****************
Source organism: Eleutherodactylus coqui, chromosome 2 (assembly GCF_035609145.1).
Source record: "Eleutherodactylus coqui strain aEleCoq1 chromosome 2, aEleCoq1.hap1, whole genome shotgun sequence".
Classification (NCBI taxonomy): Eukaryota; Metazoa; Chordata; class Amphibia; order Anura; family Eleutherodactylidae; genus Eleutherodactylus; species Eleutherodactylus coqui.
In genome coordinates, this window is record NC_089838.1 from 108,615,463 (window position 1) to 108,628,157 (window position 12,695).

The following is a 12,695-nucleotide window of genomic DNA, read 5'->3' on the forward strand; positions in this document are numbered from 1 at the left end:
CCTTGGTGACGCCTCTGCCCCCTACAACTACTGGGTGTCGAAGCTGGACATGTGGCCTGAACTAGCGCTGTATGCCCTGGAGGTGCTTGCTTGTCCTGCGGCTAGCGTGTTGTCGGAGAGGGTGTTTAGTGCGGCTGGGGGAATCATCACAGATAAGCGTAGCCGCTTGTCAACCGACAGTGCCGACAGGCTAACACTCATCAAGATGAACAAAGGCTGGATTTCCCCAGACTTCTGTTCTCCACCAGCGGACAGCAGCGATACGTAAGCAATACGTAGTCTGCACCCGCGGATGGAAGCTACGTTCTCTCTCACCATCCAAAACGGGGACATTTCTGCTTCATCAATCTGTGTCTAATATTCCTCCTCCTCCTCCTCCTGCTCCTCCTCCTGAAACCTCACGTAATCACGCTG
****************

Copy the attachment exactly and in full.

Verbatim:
Source organism: Eleutherodactylus coqui, chromosome 2 (assembly GCF_035609145.1).
Source record: "Eleutherodactylus coqui strain aEleCoq1 chromosome 2, aEleCoq1.hap1, whole genome shotgun sequence".
Classification (NCBI taxonomy): Eukaryota; Metazoa; Chordata; class Amphibia; order Anura; family Eleutherodactylidae; genus Eleutherodactylus; species Eleutherodactylus coqui.
In genome coordinates, this window is record NC_089838.1 from 108,615,463 (window position 1) to 108,628,157 (window position 12,695).

The following is a 12,695-nucleotide window of genomic DNA, read 5'->3' on the forward strand; positions in this document are numbered from 1 at the left end:
CCTTGGTGACGCCTCTGCCCCCTACAACTACTGGGTGTCGAAGCTGGACATGTGGCCTGAACTAGCGCTGTATGCCCTGGAGGTGCTTGCTTGTCCTGCGGCTAGCGTGTTGTCGGAGAGGGTGTTTAGTGCGGCTGGGGGAATCATCACAGATAAGCGTAGCCGCTTGTCAACCGACAGTGCCGACAGGCTAACACTCATCAAGATGAACAAAGGCTGGATTTCCCCAGACTTCTGTTCTCCACCAGCGGACAGCAGCGATACGTAAGCAATACGTAGTCTGCACCCGCGGATGGAAGCTACGTTCTCTCTCACCATCCAAAACGGGGACATTTCTGCTTCATCAATCTGTGTCTAATATTCCTCCTCCTCCTCCTCCTGCTCCTCCTCCTGAAACCTCACGTAATCACGCTG